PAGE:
Tech is changing rapidly and it’s important to keep yourself up to date with new technology and tools that could innovate the way you work. I had to discipline my time where I set time aside on the weekend to study but also ensuring that I give my mind rest and that I am living my best life. Who wants to be thinking about coding all day, everyday? Ain’t nobody got time fo’ dat!

What I speak is down to me..

Blogging. Tweeting. Speaking. Sharing. Messaging.

They’ve all played a part in my career growth too. Sharing my experience of being a black woman in the tech industry has been a powerful outlet for me to pour out my heart and mind but it has also brought change and inspiration to others in a way that I never expected.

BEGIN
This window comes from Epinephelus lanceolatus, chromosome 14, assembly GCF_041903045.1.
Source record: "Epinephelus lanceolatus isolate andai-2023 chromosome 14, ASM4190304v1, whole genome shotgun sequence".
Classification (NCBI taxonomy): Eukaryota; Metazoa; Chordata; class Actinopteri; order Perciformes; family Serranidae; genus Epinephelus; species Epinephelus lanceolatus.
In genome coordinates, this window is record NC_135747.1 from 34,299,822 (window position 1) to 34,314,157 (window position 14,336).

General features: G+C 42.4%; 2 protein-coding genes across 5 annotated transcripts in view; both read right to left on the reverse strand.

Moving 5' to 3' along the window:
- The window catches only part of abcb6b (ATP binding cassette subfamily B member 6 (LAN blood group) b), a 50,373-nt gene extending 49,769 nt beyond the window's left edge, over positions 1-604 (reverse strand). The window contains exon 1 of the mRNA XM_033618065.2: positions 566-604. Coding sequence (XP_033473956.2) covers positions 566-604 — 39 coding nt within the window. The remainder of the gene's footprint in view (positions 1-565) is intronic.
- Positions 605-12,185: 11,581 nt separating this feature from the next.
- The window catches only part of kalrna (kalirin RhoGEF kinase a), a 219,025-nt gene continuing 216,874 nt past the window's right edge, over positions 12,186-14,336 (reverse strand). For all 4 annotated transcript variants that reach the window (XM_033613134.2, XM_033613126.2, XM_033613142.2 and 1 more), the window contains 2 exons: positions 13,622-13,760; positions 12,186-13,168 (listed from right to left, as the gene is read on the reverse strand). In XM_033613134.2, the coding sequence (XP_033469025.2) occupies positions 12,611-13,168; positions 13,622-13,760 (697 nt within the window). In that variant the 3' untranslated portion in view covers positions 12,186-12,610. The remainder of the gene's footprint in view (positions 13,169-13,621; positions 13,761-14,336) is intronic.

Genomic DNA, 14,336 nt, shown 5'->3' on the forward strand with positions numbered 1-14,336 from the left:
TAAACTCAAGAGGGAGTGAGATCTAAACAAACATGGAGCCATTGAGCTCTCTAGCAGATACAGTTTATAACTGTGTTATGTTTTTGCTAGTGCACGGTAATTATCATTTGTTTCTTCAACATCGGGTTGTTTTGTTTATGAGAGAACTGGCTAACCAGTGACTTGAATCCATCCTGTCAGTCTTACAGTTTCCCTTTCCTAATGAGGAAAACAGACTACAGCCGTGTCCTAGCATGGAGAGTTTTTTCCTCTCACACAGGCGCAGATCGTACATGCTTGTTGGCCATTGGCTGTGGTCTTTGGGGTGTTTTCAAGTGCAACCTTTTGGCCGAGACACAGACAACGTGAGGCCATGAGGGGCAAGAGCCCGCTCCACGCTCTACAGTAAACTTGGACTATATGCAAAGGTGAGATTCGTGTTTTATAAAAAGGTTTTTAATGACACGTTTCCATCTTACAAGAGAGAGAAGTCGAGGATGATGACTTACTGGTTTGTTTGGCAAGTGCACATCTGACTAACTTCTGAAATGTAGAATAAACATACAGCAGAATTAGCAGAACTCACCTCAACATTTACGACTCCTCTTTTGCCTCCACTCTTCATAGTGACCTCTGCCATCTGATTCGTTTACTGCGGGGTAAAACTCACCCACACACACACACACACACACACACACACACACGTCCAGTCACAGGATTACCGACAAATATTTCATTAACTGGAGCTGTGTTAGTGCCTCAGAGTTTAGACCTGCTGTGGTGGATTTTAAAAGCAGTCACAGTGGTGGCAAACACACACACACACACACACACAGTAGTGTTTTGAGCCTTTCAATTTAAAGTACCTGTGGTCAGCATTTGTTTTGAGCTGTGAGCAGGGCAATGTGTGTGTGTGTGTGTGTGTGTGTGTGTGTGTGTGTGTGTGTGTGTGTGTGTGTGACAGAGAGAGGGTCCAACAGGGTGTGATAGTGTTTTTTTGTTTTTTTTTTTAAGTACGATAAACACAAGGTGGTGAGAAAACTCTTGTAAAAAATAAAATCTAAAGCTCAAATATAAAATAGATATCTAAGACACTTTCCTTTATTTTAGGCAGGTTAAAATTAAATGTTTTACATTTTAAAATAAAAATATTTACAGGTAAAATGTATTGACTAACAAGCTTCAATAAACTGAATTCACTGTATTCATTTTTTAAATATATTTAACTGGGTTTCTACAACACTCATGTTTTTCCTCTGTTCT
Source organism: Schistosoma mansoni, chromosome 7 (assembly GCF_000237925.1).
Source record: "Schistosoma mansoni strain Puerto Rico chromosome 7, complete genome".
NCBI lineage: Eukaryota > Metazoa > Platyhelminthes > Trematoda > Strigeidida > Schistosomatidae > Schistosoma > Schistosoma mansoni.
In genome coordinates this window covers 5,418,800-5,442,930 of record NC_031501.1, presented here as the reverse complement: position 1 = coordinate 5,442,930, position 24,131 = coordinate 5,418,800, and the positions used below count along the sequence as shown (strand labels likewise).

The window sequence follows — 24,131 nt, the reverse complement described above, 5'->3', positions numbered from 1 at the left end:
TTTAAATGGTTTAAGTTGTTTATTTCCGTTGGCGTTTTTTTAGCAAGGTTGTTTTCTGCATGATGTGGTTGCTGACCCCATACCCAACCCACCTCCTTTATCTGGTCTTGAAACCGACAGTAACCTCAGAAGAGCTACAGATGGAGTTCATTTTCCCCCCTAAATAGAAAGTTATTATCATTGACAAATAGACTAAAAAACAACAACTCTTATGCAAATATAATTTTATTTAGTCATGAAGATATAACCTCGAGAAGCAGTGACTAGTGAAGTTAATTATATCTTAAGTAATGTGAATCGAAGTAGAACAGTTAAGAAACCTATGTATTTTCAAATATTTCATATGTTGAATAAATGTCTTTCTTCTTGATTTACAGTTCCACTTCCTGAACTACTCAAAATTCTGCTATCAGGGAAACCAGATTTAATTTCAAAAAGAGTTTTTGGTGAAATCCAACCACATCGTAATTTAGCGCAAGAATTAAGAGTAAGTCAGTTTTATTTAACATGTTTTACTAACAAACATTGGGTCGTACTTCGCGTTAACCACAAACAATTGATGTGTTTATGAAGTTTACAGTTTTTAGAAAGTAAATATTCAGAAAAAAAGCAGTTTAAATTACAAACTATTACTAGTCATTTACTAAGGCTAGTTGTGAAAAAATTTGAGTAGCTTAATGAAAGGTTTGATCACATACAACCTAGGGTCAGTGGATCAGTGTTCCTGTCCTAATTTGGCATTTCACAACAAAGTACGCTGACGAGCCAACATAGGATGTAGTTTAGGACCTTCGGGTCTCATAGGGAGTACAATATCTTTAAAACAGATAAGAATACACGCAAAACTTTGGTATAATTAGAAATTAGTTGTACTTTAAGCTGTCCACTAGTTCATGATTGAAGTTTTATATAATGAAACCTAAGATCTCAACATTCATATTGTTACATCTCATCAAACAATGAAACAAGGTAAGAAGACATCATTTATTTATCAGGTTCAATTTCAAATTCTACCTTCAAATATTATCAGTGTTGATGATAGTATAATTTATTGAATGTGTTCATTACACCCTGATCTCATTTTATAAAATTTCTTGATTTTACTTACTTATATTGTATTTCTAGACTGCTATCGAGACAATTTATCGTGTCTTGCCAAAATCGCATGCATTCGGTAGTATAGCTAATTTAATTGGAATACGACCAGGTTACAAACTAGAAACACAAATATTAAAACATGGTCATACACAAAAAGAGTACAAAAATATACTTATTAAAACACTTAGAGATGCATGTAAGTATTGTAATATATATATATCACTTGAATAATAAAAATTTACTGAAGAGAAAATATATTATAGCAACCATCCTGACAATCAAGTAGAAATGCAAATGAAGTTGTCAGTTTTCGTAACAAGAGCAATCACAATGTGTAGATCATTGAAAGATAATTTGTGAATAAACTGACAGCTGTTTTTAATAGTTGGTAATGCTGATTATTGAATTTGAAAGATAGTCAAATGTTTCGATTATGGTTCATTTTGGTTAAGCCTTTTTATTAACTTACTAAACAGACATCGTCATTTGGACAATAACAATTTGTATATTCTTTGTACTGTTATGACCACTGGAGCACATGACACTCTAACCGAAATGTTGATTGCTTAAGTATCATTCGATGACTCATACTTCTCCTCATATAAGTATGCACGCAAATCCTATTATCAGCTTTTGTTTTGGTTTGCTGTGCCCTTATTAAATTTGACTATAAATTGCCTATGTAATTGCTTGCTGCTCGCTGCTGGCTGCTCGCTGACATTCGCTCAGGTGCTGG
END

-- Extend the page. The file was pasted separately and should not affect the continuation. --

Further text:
Jennifer Opal speaking as part of a panel at the Code First: Girls Conference in November 2019
Speaking as part of a panel at the Code First: Girls Conference in November 2019

I’ve won awards from being shortlisted for UK’s Most Influential Women In Tech UK by ComputerWeekly.com, to being named as one of 50 Most Influential Black Voices in Tech UK by TechNation but nothing brings me more joy than someone sending me a message to say “You look like me and you work in tech”, “I want to learn how to code, where do I start?”

There is so much power in a voice. It can do great things and bring inspiration to many. As hard as it is sometimes, I encourage you to blog on your coding and tech career journey. You have no idea who is looking up to you whether it be on social media or even within your family.

Be proud about your journey and progress. Share it with the world and be an example to someone else so they know there is a place for them in tech too. Representation matters.

If you have any questions, please get in touch. You can find me on Twitter, Instagram or LinkedIn.

Be blessed!

Resources